803-815 NINTH

/sites/default/files/images/2009_9/813-815Ninth_1950.jpg/sites/default/files/images/2009_9/800Ninth_birdseye_W_1950.jpg/sites/default/files/images/2009_9/800Ninth_aerial_1959.jpg/sites/default/files/images/2009_9/Ninthstnorthdemo_020601.jpg/sites/default/files/images/2009_9/ninthstnorth_091209.jpg

803-815 NINTH

813-815
,
Durham
NC
Cross street: 
Built in
1945-1950
/ Demolished in
2001
Construction type: 
,
Neighborhood: 
Type: 

Comments

  • Submitted by wren on Wednesday, September 30, 2009 - 5:32am

    Gary, a "long John" is a choux pastry filled with cream and frosted. It's very similar to an eclair. You've got me on the "short John"; I've never heard of those.

    Although, come to think of it, there used to be a bakery somehere in West Durham that (in the 1960s) sold a yeasted cream filled chocolate-iced donut that they called a "John". My uncle used to bring them to us. Maybe that is a short john?

  • Submitted by Anonymous on Wednesday, September 30, 2009 - 11:08am

    My first grade teacher at E. K. Powe used to send various ones of us, always boys, across the playground (and across Green Street) to Royal Sandwich with a quart thermos and thirty cents to get coffee. You can see the Powe playground in several of the photos.

    She was a dear. I cannot imagine that happening today.

  • Submitted by Anonymous on Wednesday, September 30, 2009 - 1:05pm

    A long john is almost shaped like a Twinkie,only rounder and longer. The dough is the consistency of a good doughnut.It is filled with a delicious creme filling. I think a shot john is just a shorter long john and was cheaper.Davis Bakery on Chapel Hill Street sold the best ones in Durham.

  • Submitted by Michael Bacon on Wednesday, September 30, 2009 - 7:42pm

    With the pictures you have there, I couldn't swear that they were the originals by 1990, but they were generally low slung commercial buildings, not entirely contiguous or connected the whole way. The northern portion was a series of small buildings that stepped up with the grade as one went up the hill to the south. There was another small, freestanding building that I actually watched the bulldozer knock down. Its last tenant was Fuller Resume.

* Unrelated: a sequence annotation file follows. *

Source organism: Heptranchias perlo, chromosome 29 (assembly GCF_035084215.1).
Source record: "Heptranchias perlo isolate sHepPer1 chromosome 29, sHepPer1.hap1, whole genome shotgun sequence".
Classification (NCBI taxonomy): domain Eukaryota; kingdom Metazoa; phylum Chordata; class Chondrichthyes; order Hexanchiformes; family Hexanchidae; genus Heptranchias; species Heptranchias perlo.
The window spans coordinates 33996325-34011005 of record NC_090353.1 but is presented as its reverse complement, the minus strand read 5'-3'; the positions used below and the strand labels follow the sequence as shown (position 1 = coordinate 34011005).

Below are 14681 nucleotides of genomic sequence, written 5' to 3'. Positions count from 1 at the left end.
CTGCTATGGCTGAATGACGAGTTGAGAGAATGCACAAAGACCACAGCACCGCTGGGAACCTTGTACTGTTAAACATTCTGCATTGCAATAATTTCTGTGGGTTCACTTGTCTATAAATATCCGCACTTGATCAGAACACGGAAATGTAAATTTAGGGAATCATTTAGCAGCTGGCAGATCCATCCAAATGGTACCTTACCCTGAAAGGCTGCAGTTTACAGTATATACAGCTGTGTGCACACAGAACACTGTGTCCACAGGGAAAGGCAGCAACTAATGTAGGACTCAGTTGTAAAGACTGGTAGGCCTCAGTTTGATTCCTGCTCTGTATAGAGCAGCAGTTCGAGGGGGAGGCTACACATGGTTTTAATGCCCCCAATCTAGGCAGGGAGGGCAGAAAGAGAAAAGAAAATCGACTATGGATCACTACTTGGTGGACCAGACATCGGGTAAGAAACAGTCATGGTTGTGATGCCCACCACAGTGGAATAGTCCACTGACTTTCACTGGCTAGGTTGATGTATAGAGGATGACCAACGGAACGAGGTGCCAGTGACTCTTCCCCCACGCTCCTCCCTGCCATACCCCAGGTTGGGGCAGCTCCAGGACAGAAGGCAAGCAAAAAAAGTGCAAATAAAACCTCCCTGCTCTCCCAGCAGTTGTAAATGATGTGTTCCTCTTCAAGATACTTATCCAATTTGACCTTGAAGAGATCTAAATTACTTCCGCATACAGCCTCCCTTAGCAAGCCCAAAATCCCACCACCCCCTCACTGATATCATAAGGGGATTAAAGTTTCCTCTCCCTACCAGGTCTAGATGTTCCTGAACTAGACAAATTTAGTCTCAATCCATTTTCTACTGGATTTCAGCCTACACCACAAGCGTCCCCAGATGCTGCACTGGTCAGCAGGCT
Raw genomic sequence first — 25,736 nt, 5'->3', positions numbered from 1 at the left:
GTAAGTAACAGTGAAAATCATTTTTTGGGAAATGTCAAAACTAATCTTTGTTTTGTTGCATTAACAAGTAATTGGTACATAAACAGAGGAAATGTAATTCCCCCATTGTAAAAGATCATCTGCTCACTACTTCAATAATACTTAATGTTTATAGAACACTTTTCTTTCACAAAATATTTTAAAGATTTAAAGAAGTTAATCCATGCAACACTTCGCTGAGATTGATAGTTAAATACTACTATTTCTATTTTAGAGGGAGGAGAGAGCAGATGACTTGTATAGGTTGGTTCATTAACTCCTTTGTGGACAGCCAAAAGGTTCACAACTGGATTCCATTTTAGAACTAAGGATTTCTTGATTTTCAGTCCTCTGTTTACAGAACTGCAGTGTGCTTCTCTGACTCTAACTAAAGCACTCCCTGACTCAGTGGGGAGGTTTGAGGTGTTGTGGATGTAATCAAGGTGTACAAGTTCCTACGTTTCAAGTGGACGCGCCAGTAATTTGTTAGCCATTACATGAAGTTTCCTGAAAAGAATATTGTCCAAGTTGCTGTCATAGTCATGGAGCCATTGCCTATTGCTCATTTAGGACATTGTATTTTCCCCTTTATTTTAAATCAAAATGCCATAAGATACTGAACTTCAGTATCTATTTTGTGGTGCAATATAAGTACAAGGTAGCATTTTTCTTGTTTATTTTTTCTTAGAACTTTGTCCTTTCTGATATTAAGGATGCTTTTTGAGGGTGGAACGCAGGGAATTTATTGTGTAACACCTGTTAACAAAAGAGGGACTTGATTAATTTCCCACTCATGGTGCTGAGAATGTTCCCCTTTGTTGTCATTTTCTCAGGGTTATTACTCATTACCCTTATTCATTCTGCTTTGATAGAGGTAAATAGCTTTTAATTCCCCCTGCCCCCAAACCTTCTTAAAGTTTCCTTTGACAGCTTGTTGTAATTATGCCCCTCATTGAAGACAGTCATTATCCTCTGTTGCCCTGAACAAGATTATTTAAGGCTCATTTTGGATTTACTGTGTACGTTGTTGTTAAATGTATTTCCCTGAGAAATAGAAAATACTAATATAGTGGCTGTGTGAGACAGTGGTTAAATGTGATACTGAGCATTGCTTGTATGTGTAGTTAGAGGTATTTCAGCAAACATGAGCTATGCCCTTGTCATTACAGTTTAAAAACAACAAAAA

I've gotten better at seeing what's structural and what's cosmetic in the past 10 years, but when these went down, I got the distinct impression of them leaning. I don't think they were masonry buildings, and the demo pictures would seem to agree. I believe they were stick-built. My memory of the Fuller Resume building is that it went down with about three swipes of the bucket of a backhoe.

    As for appearances, the DataFlow buildings had green awnings and large plate-plexiglass windows, with rather Spartan metal-frame doors. At the time of the demo, I lived on the 900 block of Iredell, and walked to the 9th St. district extremely regularly. I've come to second guess any "tear it down" sentiments I might have had, but I can say that from the perspective of a pedestrian, the walk past DataFlow was always gloomy and depressing, even when they were occupied. Whatever the dlaws, the Dickson building feels much, much better to a pedestrian, and frankly looks better with the surrounding architecture.

    Which raises an interesting point -- the original plans for 9th St. North were stucco. It was OWNDA that prevailed upon Dickson to do a brick facade instead, to match Powe and the Fire Station. Dickson, I believe, later acknowledged that it was definitely the right choice.

    (there should be a law against stucco in the humid southeast, to protect dumb architects from themselves.)

  • Submitted by Jerry Davis on Saturday, May 3, 2014 - 3:25pm

    Hi. i am the son of Taylor Davis. I was doing a search for his company and ran across this site.
    It brings back a lot of memories seeing our building and delivery trucks.